Public schools today are like newspapers 10 years ago.
There was this fledgling enterprise called the Internet, but we were oblivious to the threat, even disdainful of it. Then, suddenly, our customers had unlimited choices for picking their news sources and advertising their used boats.
This created chaos in an industry that built massive printing presses and huge newsrooms based on a monopoly model.
Now, far too late, we are adapting.
I see the same dynamic in education with school choice. There is a surge in home-schooling, more vouchers and, most noticeably, an explosion in charter schools.
Last year charter-school enrollment grew to 137,000 statewide. This year there has been a huge increase in applications to create more schools, which are publicly funded but independently run.
A student takes his state dollars to a charter school, denying them to the local school district.
Up until now, traditional schools held a huge advantage. Charters are a fledgling movement. Quality control is haphazard. Budgets are strapped. There is no Friday night football.
Charters offered smaller salaries and reduced benefits, meaning higher teacher turnover. Test scores have suffered.
But the state keeps pushing, keeps trying to level the playing field. School districts have decreasing authority to keep charters out or oversee them. There now are more applications for new charter schools in Orange than there are existing charter schools.
A shortage of teachers has turned into a glut. A lot of the teachers boxed out of public schools are the new energetic teachers of tomorrow. Charter schools have an opportunity to tap into them while the public-school work force ages.
By eliminating tenure protection for new public-school teachers and instituting merit pay, the state has made charters a viable alternative.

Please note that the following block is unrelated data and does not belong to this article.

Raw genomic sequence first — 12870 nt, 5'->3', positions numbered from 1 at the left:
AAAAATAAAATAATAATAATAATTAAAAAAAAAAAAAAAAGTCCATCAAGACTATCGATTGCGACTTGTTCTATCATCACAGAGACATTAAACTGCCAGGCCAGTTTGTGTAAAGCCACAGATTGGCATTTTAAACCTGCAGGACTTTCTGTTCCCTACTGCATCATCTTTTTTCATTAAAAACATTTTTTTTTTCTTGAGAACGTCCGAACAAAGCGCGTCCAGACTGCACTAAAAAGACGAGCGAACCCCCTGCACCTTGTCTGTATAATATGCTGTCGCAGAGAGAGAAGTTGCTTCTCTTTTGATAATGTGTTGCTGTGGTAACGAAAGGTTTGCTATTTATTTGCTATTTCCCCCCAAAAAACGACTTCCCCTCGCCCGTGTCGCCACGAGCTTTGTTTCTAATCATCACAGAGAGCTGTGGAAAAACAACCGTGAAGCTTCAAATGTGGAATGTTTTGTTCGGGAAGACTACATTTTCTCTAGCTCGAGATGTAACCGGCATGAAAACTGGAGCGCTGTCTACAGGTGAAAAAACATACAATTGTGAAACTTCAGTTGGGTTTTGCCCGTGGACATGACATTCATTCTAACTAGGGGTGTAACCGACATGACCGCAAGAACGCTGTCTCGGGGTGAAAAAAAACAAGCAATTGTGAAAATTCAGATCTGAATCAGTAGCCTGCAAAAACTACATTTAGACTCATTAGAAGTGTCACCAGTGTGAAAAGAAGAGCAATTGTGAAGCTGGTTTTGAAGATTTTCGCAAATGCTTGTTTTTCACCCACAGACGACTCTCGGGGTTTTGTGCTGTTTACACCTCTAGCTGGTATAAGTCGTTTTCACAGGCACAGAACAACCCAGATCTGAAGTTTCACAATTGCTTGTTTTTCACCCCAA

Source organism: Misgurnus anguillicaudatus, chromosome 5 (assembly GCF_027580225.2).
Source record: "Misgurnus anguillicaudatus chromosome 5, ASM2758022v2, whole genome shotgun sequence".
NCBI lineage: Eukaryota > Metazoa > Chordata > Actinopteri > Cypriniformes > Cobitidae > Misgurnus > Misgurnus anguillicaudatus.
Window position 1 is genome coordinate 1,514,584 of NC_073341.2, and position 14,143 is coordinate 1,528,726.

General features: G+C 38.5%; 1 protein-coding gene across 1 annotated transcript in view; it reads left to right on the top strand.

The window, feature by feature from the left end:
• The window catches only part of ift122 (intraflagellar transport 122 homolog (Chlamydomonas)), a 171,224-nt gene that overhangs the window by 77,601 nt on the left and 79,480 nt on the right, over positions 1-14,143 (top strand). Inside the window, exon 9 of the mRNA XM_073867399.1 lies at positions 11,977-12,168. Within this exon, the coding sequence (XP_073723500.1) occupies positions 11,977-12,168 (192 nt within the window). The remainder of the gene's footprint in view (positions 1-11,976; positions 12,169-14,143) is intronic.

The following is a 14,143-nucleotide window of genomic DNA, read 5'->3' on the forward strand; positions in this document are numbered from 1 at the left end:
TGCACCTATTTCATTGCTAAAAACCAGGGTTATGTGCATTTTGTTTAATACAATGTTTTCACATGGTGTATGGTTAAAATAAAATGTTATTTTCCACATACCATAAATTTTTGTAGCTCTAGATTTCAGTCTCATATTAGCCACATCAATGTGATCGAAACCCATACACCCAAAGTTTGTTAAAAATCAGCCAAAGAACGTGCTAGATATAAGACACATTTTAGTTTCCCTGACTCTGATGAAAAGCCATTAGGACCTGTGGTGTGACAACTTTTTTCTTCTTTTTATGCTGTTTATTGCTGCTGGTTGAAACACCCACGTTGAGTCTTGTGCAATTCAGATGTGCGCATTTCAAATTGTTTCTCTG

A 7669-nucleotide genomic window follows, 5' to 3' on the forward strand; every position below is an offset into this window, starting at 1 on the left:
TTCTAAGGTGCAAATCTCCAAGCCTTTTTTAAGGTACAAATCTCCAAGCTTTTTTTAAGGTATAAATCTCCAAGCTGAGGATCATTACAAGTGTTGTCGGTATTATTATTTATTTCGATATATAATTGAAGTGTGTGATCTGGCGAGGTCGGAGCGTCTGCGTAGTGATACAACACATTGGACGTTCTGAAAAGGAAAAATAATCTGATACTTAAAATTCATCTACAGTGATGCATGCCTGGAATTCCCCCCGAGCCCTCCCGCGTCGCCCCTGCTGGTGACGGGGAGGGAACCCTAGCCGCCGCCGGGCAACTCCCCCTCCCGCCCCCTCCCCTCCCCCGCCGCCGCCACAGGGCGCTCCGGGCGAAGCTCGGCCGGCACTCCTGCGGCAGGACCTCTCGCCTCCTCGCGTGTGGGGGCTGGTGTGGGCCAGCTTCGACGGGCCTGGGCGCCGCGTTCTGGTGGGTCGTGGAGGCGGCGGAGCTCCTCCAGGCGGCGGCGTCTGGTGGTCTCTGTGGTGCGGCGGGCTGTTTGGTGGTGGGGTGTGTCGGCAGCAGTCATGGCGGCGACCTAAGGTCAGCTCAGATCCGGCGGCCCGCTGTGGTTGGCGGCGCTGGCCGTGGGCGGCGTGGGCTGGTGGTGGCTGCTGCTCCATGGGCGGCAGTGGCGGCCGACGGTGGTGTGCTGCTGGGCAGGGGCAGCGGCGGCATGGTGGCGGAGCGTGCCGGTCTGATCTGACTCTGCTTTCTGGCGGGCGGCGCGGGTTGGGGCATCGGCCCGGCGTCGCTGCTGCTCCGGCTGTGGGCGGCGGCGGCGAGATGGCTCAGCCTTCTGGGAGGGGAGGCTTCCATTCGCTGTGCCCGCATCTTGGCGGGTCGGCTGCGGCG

The scope of charters also is expanding.
They originally were set up to serve low-income kids, threatening inner-city public schools.
But that is changing.
Consider the new Galileo School for Gifted Learning in Seminole, a county known for its top-flight public schools.
This is from the Galileo website: "The entire curriculum is based on a model of gifted learning from the top thinkers in gifted education in the world.''
Kids will learn with other kids at their cognitive level, not to be held back by mixed-ability grouping.
I live near very good public schools, but that product description would get attention in my neighborhood, even from parents at the posh private schools. Charters threaten them as well.
Similar charters have caused backlashes in other states as the schools move into the high-performing niche. In New Jersey, suburban parents are fighting to keep out charters that might drain resources from their public schools as the two compete for top students.
The coming threat is very real. Florida's public-school population has stagnated.
Losing 100 kids to charter schools is fine when you have 1,000 more walking in the door. Losing them now is another matter, especially given the massive education infrastructure in place to serve them. Unused space is very expensive to maintain.
Fighting school choice ultimately will be as fruitless as dinosaurs whining about mammals. Public schools need to compete for every student, fill niches that aren't being met and market their product. That is what their competitors are doing. The only way to survive is to become the choice in school choice.
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